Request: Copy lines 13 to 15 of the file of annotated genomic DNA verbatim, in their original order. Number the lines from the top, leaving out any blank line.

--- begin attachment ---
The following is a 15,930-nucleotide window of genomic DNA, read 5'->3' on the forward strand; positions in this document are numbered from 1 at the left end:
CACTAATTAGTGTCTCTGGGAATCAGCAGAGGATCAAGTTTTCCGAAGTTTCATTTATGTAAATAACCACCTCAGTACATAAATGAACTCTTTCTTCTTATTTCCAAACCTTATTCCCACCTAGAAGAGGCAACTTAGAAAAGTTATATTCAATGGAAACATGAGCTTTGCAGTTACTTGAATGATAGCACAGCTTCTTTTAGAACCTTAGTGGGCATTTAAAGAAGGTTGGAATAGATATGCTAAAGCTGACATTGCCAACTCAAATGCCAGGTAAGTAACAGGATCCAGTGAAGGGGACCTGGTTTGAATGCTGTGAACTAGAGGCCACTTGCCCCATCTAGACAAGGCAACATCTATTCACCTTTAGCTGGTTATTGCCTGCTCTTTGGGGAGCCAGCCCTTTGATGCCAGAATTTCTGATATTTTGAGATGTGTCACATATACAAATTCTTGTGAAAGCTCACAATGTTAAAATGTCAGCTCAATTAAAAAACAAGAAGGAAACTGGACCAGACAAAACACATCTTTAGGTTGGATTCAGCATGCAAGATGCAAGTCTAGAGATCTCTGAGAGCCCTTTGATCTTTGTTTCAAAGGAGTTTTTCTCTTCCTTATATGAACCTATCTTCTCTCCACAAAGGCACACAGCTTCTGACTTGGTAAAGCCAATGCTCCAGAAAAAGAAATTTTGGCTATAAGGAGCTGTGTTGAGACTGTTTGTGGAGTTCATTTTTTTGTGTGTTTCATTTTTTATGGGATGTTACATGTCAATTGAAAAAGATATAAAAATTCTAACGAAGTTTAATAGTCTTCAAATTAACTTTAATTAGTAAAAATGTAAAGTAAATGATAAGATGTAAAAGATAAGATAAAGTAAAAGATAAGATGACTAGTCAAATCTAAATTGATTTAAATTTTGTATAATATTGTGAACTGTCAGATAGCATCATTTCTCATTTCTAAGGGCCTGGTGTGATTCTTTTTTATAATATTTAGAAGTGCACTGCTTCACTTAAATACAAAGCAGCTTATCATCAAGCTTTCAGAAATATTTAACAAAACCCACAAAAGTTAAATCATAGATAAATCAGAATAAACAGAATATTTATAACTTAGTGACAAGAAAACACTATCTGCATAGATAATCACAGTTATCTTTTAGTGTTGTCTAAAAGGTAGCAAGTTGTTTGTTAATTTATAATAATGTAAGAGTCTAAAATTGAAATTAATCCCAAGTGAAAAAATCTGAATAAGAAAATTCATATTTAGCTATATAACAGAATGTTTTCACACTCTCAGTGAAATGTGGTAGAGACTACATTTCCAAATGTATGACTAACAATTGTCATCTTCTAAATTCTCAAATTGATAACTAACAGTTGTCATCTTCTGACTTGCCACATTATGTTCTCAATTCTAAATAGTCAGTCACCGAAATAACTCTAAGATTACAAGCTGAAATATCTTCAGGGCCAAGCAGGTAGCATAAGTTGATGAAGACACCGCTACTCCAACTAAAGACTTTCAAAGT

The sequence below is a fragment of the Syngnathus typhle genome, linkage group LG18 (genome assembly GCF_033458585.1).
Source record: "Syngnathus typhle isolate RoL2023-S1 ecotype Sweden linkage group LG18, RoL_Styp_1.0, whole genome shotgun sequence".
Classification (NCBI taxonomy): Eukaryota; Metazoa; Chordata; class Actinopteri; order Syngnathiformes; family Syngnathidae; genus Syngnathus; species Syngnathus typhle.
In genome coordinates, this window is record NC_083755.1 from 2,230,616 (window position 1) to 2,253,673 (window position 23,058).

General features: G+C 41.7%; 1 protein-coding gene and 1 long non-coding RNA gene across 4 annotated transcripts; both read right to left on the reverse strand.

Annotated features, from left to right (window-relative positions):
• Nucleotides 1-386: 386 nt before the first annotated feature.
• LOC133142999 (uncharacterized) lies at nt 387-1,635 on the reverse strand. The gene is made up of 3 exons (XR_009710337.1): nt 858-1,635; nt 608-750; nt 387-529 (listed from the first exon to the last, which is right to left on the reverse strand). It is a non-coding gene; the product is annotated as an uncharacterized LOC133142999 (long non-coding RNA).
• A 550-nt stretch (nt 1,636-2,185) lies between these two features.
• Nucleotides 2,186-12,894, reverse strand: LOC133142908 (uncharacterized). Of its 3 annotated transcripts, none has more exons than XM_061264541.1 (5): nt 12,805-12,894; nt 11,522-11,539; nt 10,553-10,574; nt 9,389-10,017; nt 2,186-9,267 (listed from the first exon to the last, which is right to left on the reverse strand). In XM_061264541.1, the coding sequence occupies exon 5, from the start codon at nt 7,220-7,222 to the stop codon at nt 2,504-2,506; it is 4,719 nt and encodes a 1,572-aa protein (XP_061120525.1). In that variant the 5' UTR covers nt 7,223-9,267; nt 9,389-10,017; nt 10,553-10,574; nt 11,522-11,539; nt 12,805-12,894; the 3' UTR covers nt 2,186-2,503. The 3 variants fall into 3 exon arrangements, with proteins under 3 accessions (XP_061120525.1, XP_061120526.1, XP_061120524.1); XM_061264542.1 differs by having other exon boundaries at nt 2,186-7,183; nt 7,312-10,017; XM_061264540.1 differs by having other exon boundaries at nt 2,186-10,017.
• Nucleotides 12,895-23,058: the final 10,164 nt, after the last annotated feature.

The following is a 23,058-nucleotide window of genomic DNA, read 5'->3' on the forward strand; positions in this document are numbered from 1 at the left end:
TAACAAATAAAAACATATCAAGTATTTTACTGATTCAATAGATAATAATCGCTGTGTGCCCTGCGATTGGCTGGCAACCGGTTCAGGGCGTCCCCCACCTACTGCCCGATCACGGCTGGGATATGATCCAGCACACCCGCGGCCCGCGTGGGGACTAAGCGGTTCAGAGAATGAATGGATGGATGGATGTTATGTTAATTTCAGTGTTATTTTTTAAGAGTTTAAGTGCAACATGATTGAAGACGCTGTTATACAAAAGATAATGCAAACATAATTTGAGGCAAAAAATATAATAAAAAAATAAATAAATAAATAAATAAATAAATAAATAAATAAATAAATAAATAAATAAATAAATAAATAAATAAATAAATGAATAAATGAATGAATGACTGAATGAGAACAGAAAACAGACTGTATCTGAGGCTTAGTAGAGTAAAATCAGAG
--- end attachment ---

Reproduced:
• Nucleotides 12,895-23,058: the final 10,164 nt, after the last annotated feature.

The following is a 23,058-nucleotide window of genomic DNA, read 5'->3' on the forward strand; positions in this document are numbered from 1 at the left end:
TAACAAATAAAAACATATCAAGTATTTTACTGATTCAATAGATAATAATCGCTGTGTGCCCTGCGATTGGCTGGCAACCGGTTCAGGGCGTCCCCCACCTACTGCCCGATCACGGCTGGGATATGATCCAGCACACCCGCGGCCCGCGTGGGGACTAAGCGGTTCAGAGAATGAATGGATGGATGGATGTTATGTTAATTTCAGTGTTATTTTTTAAGAGTTTAAGTGCAACATGATTGAAGACGCTGTTATACAAAAGATAATGCAAACATAATTTGAGGCAAAAAATATAATAAAAAAATAAATAAATAAATAAATAAATAAATAAATAAATAAATAAATAAATAAATAAATAAATAAATAAATAAATAAATGAATAAATGAATGAATGACTGAATGAGAACAGAAAACAGACTGTATCTGAGGCTTAGTAGAGTAAAATCAGAG